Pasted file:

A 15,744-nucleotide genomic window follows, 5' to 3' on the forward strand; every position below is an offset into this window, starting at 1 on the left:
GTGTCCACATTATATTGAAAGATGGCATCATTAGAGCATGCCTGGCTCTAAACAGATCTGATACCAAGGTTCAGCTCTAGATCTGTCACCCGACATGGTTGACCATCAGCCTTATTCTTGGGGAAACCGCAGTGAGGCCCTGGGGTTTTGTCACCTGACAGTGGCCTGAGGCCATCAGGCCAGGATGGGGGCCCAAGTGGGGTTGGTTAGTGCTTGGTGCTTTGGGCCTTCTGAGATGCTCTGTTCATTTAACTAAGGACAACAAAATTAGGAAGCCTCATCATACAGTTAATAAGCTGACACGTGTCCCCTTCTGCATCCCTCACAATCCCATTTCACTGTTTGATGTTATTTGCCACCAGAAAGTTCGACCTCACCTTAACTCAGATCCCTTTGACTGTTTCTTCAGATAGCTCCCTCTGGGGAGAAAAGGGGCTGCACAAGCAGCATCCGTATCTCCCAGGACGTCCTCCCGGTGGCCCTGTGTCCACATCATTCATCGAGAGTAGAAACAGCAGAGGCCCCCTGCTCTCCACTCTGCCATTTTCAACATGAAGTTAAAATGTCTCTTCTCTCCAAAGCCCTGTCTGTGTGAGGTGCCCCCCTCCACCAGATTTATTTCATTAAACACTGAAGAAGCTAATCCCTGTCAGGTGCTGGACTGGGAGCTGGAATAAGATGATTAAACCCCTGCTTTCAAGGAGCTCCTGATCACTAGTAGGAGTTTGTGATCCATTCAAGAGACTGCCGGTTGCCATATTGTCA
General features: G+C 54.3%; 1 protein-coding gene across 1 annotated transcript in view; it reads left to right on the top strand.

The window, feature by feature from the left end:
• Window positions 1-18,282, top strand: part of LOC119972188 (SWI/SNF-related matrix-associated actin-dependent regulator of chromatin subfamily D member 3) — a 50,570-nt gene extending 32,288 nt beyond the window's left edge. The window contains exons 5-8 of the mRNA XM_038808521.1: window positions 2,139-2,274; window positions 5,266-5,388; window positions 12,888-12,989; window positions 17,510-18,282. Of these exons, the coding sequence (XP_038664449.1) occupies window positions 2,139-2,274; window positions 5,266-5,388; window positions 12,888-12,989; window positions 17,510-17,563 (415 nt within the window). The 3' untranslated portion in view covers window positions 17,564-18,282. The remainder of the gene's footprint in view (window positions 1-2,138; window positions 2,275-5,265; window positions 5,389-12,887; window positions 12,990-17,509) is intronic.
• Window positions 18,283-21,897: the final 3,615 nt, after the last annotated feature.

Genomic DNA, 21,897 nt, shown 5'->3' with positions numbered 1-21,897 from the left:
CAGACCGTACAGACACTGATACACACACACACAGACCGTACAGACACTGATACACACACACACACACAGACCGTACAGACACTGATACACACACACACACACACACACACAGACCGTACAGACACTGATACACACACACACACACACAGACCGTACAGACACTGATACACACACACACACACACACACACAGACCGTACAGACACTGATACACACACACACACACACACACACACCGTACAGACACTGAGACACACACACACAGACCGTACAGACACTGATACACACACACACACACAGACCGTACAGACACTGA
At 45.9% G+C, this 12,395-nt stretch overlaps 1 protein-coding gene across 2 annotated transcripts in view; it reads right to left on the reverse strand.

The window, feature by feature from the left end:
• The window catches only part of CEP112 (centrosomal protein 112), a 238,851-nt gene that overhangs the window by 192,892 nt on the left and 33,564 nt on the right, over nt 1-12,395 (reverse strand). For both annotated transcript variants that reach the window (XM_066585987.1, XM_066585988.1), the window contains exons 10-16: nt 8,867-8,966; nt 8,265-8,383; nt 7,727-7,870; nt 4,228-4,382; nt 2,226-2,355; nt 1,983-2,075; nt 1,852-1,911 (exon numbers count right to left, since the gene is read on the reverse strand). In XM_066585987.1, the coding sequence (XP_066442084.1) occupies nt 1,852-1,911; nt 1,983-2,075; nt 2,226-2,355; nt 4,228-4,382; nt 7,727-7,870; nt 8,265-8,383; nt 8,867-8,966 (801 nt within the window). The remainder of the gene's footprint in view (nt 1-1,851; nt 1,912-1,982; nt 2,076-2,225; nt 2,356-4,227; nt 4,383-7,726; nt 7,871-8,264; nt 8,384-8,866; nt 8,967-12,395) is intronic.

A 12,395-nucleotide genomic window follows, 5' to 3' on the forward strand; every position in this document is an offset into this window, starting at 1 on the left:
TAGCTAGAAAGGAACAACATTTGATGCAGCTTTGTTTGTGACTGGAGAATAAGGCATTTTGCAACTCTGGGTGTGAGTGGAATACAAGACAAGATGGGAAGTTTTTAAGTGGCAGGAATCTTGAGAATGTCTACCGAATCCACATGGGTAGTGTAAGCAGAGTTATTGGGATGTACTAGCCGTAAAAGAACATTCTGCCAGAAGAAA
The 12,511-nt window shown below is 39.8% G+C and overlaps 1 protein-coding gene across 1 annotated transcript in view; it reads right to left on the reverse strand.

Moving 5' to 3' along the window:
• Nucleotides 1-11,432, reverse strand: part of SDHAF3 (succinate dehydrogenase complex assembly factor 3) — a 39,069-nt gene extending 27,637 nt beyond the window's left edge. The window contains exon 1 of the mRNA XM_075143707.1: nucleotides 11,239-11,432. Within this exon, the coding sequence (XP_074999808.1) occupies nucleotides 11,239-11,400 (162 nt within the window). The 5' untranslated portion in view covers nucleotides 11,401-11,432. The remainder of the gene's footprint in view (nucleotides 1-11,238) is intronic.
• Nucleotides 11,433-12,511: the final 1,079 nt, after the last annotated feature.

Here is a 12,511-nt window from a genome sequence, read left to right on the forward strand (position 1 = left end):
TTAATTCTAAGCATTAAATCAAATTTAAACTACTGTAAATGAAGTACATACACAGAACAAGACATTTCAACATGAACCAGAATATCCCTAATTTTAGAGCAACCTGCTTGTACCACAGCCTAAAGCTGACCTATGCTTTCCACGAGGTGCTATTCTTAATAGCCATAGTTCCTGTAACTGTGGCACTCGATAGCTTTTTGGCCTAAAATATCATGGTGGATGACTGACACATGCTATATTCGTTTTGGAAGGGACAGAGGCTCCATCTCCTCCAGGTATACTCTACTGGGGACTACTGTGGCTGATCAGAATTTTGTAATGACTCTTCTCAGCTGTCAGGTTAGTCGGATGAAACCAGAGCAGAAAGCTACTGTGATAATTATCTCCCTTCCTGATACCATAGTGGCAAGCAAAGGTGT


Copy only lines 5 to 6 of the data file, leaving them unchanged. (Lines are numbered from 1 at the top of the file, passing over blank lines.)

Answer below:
• Window positions 1-18,282, top strand: part of LOC119972188 (SWI/SNF-related matrix-associated actin-dependent regulator of chromatin subfamily D member 3) — a 50,570-nt gene extending 32,288 nt beyond the window's left edge. The window contains exons 5-8 of the mRNA XM_038808521.1: window positions 2,139-2,274; window positions 5,266-5,388; window positions 12,888-12,989; window positions 17,510-18,282. Of these exons, the coding sequence (XP_038664449.1) occupies window positions 2,139-2,274; window positions 5,266-5,388; window positions 12,888-12,989; window positions 17,510-17,563 (415 nt within the window). The 3' untranslated portion in view covers window positions 17,564-18,282. The remainder of the gene's footprint in view (window positions 1-2,138; window positions 2,275-5,265; window positions 5,389-12,887; window positions 12,990-17,509) is intronic.
• Window positions 18,283-21,897: the final 3,615 nt, after the last annotated feature.